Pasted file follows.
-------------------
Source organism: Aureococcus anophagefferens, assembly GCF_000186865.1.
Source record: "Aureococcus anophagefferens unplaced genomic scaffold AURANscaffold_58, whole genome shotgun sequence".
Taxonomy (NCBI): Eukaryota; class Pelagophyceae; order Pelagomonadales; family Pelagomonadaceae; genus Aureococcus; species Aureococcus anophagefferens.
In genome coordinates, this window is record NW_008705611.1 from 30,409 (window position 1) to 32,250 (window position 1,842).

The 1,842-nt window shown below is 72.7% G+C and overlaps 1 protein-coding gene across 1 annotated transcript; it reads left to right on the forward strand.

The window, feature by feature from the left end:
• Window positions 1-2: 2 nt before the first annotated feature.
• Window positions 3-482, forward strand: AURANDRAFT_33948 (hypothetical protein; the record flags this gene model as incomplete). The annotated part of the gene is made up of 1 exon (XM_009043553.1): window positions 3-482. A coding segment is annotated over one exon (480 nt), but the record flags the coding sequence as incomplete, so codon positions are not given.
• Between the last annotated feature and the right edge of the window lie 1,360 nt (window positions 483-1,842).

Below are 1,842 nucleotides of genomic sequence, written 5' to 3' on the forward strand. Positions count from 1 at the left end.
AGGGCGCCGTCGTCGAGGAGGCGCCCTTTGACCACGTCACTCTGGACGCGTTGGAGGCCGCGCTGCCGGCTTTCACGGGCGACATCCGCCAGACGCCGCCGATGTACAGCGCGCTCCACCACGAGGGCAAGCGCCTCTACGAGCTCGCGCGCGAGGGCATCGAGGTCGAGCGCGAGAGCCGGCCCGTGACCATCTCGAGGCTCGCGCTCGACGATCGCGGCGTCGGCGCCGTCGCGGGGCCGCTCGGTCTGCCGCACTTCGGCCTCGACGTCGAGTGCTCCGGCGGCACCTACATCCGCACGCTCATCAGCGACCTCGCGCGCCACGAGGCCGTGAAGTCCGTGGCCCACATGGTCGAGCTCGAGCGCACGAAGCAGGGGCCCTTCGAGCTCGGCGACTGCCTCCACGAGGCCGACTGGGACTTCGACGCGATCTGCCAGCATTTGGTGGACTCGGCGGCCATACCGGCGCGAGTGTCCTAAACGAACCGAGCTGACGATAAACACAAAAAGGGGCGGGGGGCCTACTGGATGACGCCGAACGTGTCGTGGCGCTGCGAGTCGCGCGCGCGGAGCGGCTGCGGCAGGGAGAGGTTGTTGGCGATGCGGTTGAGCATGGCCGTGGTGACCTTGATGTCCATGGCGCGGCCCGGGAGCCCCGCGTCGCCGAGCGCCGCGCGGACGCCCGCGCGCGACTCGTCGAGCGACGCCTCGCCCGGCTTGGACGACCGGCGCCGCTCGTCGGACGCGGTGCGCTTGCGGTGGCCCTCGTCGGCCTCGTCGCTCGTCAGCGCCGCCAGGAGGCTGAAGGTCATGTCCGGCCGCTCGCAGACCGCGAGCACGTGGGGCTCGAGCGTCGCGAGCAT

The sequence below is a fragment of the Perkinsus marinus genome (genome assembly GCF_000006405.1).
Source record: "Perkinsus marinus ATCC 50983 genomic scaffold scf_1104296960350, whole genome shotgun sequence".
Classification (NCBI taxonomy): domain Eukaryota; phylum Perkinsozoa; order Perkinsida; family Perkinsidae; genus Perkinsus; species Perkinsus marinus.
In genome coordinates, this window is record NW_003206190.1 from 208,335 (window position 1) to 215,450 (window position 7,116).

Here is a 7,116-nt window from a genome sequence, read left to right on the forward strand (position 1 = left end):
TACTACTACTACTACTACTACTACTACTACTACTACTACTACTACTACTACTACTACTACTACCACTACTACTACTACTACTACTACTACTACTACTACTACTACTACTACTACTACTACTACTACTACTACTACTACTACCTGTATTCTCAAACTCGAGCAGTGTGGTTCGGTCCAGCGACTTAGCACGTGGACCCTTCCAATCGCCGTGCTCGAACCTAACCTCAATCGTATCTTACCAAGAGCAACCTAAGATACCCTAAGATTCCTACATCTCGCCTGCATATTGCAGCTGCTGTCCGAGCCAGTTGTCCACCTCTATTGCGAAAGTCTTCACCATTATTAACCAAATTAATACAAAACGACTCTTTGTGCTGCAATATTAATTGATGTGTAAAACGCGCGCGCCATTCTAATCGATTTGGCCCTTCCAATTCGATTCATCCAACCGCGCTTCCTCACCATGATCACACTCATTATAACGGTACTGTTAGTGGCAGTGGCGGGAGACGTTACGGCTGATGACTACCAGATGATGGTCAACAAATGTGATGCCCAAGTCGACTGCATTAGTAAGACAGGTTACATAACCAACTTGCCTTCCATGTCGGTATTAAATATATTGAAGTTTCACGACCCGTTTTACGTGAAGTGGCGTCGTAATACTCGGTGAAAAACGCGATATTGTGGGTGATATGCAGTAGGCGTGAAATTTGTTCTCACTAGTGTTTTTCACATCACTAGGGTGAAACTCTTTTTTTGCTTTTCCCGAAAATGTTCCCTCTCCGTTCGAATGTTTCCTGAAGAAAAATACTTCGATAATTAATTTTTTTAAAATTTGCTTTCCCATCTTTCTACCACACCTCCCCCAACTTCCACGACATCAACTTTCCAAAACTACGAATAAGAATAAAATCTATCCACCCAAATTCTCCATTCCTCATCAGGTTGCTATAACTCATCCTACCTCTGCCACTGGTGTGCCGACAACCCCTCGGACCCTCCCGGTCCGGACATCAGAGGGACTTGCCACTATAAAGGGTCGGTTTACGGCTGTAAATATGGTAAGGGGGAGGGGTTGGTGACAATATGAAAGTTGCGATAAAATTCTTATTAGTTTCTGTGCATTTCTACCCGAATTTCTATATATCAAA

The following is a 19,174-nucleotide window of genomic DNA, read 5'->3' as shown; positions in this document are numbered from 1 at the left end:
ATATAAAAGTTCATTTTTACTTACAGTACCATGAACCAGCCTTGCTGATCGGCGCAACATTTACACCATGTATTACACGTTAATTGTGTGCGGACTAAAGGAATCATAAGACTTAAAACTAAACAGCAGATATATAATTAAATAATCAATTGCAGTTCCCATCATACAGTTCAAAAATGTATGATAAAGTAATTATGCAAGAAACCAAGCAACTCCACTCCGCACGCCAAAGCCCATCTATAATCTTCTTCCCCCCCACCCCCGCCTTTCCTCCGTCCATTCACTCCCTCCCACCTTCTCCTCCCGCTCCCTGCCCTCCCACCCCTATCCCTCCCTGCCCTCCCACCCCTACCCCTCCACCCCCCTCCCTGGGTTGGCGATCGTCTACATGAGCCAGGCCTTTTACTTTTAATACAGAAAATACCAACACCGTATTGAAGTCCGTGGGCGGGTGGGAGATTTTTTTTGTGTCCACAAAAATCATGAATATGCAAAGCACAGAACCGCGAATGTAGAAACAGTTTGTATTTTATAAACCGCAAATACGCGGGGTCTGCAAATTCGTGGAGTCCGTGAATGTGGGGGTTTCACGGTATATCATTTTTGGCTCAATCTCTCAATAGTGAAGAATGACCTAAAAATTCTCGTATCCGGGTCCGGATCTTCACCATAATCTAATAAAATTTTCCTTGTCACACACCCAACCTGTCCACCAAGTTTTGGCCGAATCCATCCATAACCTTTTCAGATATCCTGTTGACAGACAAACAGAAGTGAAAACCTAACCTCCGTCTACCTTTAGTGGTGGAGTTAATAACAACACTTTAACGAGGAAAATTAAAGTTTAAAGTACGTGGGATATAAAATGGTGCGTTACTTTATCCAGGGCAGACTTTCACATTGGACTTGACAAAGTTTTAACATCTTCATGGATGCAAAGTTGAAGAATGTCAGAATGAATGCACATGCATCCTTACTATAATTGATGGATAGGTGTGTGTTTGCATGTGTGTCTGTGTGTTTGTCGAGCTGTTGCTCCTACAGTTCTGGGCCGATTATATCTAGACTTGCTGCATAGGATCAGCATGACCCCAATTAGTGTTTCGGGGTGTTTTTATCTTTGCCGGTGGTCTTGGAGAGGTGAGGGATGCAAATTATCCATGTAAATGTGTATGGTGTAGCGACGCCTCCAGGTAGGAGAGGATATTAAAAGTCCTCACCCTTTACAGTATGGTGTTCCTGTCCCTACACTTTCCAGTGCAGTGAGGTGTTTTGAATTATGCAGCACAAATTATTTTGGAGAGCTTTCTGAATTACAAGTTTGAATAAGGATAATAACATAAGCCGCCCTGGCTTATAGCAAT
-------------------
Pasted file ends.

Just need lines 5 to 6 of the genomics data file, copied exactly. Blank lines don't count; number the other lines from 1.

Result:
The 1,842-nt window shown below is 72.7% G+C and overlaps 1 protein-coding gene across 1 annotated transcript; it reads left to right on the forward strand.

The window, feature by feature from the left end: